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Help Me, Help you

     Hello once again. In late 2010, while the entire construction industry was depressed, we engaged FMI Consulting to work with us on improving our internal processes with the intent to elevate our company to “best of class”. We had some existing procedures in place that were good, but in order to survive the downturn, we felt the best way to ensure our survival was to elevate these processes to “best in class”. After our business evaluation, we received FMI’s recommendations on our existing processes. Our pre-job planning process needed improvement, we needed to implement a process to meet in the middle of the project to review status, and we needed to consistently perform post-job reviews among other things.
     One Sunday while watching football, the commentators were discussing the coaching staff’s week of meetings preparing for the game, and it hit me how inefficient the construction industry is. In the NFL, Mondays are usually off days for the players, but are film watch sessions for the coaching staff. Tuesday, Wednesday, and Thursday are practice days, and either Friday or Saturday are walk through days. In most cases, the coaches work 50 to 60 hours Monday through Saturday in preparation for a 3 hour game on Sunday. Compare that to the construction industry, where in the past we might spend an hour or two preparing (our practice) for a 6 month project (our game). 
     Being the sports fan that I am, and seeing this obvious parallel, we embarked upon revising and initiating our processes with football terminology. We have detailed Pre-game Planning sessions, as well as Half-time Meetings to evaluate progress, regroup, and revise the game plan as necessary. We have Fourth Quarter Meetings to develop our exit strategy, and Two Minute Warning Meetings to schedule punch-lists and demobilization. Lastly, during the Post-Game Film Watch sessions we evaluate all aspects of the project and document lessons learned.
On a $100K project, our foreman will spend a day in the office to review the plans, take offs, scope of work, and production goals. He then visits the jobsite to get familiarized, and introduce himself to the customer. The next day we have our Pre-game Planning meeting with the foreman, estimator, project manager, field superintendent, and equipment manager. This meeting could last several hours. On large projects ($1M - $20M) this process is considerably longer. At times the foreman is in our office for a month preparing for the Pre-game Planning meeting. These meetings could last several days. All of this preparation is done to make us more knowledgeable and efficient once we are on the jobsite. In turn this brings value to our customer.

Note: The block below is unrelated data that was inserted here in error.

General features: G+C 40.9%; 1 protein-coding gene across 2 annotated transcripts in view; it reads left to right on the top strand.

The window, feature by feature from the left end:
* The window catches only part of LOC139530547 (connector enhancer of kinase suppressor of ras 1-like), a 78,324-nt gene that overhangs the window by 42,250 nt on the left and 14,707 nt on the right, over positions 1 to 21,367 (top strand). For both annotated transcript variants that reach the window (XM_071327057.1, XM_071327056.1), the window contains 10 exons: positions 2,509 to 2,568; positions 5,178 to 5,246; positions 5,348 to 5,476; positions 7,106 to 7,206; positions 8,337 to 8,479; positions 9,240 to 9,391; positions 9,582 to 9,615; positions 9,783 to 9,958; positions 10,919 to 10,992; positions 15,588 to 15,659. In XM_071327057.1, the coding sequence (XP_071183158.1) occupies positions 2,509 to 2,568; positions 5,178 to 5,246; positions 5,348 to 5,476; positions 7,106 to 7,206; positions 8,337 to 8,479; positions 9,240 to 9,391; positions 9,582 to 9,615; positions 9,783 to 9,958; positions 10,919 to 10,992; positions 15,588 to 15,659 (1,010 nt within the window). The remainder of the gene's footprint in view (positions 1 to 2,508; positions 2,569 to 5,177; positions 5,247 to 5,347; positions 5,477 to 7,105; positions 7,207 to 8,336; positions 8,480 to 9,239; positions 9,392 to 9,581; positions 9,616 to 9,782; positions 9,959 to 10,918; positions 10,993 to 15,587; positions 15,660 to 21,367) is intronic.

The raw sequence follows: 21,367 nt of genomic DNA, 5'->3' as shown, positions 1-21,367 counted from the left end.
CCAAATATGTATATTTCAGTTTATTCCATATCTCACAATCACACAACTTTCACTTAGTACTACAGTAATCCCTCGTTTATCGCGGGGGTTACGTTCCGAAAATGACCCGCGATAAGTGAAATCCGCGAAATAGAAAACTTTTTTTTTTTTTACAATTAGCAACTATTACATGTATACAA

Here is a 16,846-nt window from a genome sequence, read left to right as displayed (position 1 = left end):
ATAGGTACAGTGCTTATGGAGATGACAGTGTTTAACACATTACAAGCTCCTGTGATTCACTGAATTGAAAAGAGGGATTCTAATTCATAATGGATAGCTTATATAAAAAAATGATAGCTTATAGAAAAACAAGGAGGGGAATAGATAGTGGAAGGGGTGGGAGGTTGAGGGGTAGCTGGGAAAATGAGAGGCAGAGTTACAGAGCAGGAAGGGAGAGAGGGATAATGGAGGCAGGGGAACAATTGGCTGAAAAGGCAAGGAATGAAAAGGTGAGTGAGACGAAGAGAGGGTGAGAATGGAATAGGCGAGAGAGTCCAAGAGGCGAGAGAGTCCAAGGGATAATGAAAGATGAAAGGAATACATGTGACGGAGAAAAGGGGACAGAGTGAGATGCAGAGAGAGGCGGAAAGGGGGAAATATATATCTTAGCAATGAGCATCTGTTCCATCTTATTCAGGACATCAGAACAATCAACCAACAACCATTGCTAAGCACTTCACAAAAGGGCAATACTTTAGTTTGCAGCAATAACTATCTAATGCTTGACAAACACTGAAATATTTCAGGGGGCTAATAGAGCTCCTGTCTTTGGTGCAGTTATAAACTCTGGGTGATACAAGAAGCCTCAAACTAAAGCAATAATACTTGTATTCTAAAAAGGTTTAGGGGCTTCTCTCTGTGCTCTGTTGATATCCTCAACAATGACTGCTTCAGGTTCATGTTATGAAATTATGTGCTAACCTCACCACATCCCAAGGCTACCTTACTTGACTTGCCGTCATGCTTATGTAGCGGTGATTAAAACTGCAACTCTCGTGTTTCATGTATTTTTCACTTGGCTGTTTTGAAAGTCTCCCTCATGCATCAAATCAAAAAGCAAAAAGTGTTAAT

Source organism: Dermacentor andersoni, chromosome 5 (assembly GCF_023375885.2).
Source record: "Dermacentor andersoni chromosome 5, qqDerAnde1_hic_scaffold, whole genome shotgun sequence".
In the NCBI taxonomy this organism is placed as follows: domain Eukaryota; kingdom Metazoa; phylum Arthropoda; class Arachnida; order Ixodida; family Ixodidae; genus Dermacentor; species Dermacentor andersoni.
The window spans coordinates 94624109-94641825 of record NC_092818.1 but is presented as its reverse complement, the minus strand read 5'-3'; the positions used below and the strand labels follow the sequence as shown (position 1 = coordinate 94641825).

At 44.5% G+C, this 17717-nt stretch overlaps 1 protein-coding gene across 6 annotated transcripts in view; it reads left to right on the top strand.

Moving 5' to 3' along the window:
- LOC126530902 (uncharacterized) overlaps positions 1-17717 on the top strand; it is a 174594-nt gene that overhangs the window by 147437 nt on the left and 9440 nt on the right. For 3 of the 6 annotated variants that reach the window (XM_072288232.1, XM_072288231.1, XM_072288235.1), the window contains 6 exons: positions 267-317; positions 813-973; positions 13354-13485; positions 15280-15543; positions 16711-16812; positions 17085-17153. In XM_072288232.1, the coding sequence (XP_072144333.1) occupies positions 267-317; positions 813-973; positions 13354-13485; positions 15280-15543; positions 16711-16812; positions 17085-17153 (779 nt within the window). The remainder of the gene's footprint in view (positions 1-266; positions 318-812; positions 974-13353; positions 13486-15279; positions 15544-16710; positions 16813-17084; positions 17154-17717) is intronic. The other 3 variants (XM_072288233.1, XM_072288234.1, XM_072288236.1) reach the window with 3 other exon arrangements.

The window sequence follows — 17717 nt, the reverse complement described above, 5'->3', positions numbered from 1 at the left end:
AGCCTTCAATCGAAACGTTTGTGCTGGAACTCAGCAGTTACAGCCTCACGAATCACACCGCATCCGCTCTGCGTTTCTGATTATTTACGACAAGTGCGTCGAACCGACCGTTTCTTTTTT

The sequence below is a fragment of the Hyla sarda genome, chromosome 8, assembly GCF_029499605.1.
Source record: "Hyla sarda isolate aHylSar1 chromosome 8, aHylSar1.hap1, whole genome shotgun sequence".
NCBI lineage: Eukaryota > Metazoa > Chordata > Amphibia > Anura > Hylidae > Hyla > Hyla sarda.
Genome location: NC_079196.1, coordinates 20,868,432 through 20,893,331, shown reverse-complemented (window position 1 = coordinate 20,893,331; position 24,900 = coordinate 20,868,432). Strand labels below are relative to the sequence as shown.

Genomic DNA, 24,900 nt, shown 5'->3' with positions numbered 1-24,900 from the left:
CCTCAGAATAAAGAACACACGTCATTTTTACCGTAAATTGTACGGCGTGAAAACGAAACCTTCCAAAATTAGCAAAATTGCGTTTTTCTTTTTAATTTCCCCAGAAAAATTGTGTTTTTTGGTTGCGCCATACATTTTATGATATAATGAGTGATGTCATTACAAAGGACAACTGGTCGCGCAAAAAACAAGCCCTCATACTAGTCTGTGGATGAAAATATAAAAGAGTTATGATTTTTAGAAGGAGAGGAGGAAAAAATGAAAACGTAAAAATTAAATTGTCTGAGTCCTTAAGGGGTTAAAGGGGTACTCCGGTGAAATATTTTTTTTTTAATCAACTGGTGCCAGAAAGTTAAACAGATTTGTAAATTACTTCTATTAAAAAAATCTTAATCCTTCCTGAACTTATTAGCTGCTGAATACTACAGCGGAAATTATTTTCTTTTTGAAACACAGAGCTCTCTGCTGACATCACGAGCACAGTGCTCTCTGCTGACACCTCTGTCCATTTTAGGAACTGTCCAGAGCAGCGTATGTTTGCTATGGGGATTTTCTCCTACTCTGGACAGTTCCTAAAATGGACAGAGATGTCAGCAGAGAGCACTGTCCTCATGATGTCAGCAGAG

Now that the construction industry is heating up, we are seeing a disturbing trend develop. The time between the GC awarding us the project and needing us to be onsite is dramatically changing, for the worse. We have been awarded large projects one week and needed to be on-site, as well as productive, a week later. This circumvents our internal processes and causes needless “fire-drills”, eliminating any chance for us to be proactive and efficient on the project. This is further exacerbated when the MEP trades are involved in BIM modeling and pre-fabrication of components without input or involvement with the wall and ceiling contractor. In several instances, the MEP trades were fabricating components before we were even awarded the project. By the wall and ceiling contractor not being involved early on in the project, a lot of the efficiencies of pre-fabrication are lost. The project ends up taking two steps forward and one backward. Early involvement of the wall and ceiling contractor results in taking three steps forward.
      Please don’t get me wrong, WE DO APPRECIATE being awarded projects at any time. THANK YOU to all of our customers for all of the opportunities you do give us. But, if you can give us time to utilize our Pre-game Planning processes, or better yet, get us involved early in the modeling stage, we can provide increased value. In the immortal words of Jerry Maguire – “Help me…help you!”

Until next time, work safe, work hard,
and have fun!


Tim Wies
TJ Wies Contracting

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